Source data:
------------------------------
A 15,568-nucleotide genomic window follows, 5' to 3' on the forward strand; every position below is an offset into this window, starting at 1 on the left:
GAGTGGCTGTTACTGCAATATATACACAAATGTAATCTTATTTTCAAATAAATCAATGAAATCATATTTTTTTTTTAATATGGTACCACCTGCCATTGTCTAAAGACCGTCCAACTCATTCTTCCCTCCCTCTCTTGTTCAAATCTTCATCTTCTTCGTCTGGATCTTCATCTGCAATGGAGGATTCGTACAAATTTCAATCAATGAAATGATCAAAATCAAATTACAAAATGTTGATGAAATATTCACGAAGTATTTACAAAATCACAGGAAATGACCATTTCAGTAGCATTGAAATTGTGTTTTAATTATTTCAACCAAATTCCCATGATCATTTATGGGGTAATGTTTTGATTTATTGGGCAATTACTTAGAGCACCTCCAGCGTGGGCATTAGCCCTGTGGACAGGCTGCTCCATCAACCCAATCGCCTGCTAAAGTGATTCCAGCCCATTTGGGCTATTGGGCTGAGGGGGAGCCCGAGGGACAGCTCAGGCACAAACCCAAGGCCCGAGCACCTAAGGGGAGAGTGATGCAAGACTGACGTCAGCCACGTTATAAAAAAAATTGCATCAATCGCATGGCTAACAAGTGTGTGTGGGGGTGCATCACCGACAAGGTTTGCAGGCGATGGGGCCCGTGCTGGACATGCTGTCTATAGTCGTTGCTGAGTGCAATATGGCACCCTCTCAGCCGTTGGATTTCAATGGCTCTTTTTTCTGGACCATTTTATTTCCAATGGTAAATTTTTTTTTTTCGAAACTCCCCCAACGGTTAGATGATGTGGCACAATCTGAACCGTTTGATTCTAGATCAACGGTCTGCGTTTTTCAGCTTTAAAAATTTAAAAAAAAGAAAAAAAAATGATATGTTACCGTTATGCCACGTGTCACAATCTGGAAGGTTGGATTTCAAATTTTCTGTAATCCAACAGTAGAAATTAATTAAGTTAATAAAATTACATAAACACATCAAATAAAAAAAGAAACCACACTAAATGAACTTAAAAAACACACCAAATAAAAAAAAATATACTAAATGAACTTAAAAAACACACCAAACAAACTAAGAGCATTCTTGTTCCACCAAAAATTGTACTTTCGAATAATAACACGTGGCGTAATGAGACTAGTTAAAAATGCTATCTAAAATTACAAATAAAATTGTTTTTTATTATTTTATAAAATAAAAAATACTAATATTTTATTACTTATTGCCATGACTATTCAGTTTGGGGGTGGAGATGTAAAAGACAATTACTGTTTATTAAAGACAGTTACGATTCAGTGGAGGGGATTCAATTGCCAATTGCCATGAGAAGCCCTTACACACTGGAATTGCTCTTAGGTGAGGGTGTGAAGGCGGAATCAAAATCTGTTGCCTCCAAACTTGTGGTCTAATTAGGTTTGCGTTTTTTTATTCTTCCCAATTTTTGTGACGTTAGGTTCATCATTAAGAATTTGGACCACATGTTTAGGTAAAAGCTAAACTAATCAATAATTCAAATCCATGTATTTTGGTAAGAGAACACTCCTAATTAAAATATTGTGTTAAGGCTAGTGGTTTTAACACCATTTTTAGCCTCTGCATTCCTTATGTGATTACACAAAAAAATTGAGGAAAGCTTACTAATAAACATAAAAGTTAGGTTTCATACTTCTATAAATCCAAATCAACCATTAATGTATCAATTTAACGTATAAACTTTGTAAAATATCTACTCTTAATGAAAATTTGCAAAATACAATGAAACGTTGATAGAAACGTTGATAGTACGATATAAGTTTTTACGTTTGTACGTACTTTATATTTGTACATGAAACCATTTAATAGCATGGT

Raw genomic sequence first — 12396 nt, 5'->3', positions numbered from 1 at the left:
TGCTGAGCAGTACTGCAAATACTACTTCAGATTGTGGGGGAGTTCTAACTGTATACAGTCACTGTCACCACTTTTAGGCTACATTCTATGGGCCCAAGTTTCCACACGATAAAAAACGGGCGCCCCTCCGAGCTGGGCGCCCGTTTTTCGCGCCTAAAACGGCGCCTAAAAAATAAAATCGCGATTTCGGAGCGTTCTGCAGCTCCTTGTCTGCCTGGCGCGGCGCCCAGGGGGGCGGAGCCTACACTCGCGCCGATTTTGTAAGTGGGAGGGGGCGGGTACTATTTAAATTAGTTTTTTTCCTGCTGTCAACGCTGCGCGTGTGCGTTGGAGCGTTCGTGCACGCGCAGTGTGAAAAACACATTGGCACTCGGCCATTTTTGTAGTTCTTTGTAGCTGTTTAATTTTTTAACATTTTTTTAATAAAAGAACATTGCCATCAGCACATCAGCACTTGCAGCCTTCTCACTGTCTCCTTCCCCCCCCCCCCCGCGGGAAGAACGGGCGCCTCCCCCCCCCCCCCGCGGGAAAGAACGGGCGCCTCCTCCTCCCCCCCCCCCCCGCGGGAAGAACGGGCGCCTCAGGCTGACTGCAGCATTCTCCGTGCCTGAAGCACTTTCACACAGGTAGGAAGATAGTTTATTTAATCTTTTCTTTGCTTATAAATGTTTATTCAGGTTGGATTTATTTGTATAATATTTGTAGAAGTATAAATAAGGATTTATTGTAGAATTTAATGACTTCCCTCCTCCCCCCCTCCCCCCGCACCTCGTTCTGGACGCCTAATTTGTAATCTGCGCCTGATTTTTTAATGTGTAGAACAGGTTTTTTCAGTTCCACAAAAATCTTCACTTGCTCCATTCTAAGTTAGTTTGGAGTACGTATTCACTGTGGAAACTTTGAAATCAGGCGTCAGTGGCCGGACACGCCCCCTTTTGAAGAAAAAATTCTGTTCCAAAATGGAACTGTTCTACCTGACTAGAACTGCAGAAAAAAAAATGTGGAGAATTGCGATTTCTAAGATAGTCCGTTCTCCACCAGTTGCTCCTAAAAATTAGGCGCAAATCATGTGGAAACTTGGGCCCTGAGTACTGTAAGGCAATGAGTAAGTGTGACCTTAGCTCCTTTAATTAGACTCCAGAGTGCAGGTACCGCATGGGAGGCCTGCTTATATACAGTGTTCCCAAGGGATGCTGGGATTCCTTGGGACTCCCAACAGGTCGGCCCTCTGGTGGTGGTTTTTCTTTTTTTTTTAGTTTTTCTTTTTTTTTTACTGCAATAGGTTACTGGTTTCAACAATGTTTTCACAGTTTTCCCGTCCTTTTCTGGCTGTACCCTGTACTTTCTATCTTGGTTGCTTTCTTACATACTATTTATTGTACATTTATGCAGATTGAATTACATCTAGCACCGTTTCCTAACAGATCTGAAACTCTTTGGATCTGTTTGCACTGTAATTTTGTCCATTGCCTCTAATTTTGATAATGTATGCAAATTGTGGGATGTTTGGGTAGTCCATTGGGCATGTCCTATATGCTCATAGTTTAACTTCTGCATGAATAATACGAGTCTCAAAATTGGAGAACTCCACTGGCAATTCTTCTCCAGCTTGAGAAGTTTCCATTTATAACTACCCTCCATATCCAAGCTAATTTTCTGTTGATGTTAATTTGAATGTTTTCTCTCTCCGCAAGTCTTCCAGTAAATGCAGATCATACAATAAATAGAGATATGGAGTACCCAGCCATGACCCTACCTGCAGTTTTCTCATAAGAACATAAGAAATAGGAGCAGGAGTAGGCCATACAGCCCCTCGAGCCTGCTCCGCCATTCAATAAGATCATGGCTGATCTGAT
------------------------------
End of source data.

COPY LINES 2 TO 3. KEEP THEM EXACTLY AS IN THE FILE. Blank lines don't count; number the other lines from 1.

GAGTGGCTGTTACTGCAATATATACACAAATGTAATCTTATTTTCAAATAAATCAATGAAATCATATTTTTTTTTTAATATGGTACCACCTGCCATTGTCTAAAGACCGTCCAACTCATTCTTCCCTCCCTCTCTTGTTCAAATCTTCATCTTCTTCGTCTGGATCTTCATCTGCAATGGAGGATTCGTACAAATTTCAATCAATGAAATGATCAAAATCAAATTACAAAATGTTGATGAAATATTCACGAAGTATTTACAAAATCACAGGAAATGACCATTTCAGTAGCATTGAAATTGTGTTTTAATTATTTCAACCAAATTCCCATGATCATTTATGGGGTAATGTTTTGATTTATTGGGCAATTACTTAGAGCACCTCCAGCGTGGGCATTAGCCCTGTGGACAGGCTGCTCCATCAACCCAATCGCCTGCTAAAGTGATTCCAGCCCATTTGGGCTATTGGGCTGAGGGGGAGCCCGAGGGACAGCTCAGGCACAAACCCAAGGCCCGAGCACCTAAGGGGAGAGTGATGCAAGACTGACGTCAGCCACGTTATAAAAAAAATTGCATCAATCGCATGGCTAACAAGTGTGTGTGGGGGTGCATCACCGACAAGGTTTGCAGGCGATGGGGCCCGTGCTGGACATGCTGTCTATAGTCGTTGCTGAGTGCAATATGGCACCCTCTCAGCCGTTGGATTTCAATGGCTCTTTTTTCTGGACCATTTTATTTCCAATGGTAAATTTTTTTTTTTCGAAACTCCCCCAACGGTTAGATGATGTGGCACAATCTGAACCGTTTGATTCTAGATCAACGGTCTGCGTTTTTCAGCTTTAAAAATTTAAAAAAAAGAAAAAAAAATGATATGTTACCGTTATGCCACGTGTCACAATCTGGAAGGTTGGATTTCAAATTTTCTGTAATCCAACAGTAGAAATTAATTAAGTTAATAAAATTACATAAACACATCAAATAAAAAAAGAAACCACACTAAATGAACTTAAAAAACACACCAAATAAAAAAAAATATACTAAATGAACTTAAAAAACACACCAAACAAACTAAGAGCATTCTTGTTCCACCAAAAATTGTACTTTCGAATAATAACACGTGGCGTAATGAGACTAGTTAAAAATGCTATCTAAAATTACAAATAAAATTGTTTTTTATTATTTTATAAAATAAAAAATACTAATATTTTATTACTTATTGCCATGACTATTCAGTTTGGGGGTGGAGATGTAAAAGACAATTACTGTTTATTAAAGACAGTTACGATTCAGTGGAGGGGATTCAATTGCCAATTGCCATGAGAAGCCCTTACACACTGGAATTGCTCTTAGGTGAGGGTGTGAAGGCGGAATCAAAATCTGTTGCCTCCAAACTTGTGGTCTAATTAGGTTTGCGTTTTTTTATTCTTCCCAATTTTTGTGACGTTAGGTTCATCATTAAGAATTTGGACCACATGTTTAGGTAAAAGCTAAACTAATCAATAATTCAAATCCATGTATTTTGGTAAGAGAACACTCCTAATTAAAATATTGTGTTAAGGCTAGTGGTTTTAACACCATTTTTAGCCTCTGCATTCCTTATGTGATTACACAAAAAAATTGAGGAAAGCTTACTAATAAACATAAAAGTTAGGTTTCATACTTCTATAAATCCAAATCAACCATTAATGTATCAATTTAACGTATAAACTTTGTAAAATATCTACTCTTAATGAAAATTTGCAAAATACAATGAAACGTTGATAGAAACGTTGATAGTACGATATAAGTTTTTACGTTTGTACGTACTTTATATTTGTACATGAAACCATTTAATAGCATGGT

Raw genomic sequence first — 12396 nt, 5'->3', positions numbered from 1 at the left: